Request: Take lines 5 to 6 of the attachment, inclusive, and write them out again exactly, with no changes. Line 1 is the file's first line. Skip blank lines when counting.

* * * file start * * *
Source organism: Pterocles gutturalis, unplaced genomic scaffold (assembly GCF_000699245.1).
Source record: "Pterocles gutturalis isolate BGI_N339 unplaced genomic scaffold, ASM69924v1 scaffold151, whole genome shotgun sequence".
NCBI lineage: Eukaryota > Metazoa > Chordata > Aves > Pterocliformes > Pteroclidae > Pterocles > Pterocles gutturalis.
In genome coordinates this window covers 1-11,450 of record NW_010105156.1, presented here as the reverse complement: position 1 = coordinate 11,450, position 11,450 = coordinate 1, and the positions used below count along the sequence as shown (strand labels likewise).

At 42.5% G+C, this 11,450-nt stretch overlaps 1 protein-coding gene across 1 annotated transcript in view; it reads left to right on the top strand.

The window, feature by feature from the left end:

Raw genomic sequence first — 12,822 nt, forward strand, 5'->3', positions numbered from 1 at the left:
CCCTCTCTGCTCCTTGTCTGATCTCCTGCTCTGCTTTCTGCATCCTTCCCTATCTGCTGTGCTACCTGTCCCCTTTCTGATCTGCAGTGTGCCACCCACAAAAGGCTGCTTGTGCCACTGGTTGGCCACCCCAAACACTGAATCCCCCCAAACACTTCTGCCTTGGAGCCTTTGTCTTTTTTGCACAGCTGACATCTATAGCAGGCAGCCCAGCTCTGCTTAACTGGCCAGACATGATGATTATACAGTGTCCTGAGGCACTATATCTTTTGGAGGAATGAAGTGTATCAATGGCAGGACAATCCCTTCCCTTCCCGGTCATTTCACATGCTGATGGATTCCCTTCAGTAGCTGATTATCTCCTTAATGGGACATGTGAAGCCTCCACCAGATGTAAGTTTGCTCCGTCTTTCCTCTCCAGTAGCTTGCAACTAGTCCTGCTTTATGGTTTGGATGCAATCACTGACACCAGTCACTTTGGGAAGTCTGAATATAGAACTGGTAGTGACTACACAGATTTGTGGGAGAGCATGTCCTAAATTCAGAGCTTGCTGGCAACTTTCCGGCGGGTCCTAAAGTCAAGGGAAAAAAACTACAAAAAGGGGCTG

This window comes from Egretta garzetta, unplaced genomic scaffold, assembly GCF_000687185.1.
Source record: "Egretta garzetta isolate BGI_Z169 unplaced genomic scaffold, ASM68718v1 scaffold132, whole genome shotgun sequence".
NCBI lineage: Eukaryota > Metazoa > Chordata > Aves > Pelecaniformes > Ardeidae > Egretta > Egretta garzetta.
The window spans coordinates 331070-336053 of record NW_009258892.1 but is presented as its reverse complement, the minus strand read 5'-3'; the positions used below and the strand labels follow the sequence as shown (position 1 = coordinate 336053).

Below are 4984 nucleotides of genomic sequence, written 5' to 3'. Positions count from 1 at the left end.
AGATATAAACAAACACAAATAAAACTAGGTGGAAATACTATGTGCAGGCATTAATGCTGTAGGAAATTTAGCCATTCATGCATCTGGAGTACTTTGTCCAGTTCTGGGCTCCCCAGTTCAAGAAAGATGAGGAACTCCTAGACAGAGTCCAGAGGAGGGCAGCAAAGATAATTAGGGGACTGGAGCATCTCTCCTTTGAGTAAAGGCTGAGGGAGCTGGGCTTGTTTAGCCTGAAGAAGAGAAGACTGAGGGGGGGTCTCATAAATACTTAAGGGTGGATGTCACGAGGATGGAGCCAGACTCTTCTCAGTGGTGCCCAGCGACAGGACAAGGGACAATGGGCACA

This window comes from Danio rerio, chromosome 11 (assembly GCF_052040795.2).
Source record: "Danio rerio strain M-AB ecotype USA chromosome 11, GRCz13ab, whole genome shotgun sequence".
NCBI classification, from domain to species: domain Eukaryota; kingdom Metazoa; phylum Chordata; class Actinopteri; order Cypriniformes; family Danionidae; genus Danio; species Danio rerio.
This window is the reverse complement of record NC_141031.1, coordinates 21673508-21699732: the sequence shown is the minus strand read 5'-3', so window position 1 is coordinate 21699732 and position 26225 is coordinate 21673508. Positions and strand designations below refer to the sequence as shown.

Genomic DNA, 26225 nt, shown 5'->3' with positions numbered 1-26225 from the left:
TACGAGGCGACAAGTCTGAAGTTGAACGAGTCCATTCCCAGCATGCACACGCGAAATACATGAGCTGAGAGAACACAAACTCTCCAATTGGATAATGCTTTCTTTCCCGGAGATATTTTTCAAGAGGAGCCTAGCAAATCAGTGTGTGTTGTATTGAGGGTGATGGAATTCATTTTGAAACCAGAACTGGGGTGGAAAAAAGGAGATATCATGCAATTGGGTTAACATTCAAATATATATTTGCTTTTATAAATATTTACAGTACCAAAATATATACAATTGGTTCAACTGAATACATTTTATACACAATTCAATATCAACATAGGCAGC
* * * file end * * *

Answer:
At 42.5% G+C, this 11,450-nt stretch overlaps 1 protein-coding gene across 1 annotated transcript in view; it reads left to right on the top strand.

The window, feature by feature from the left end: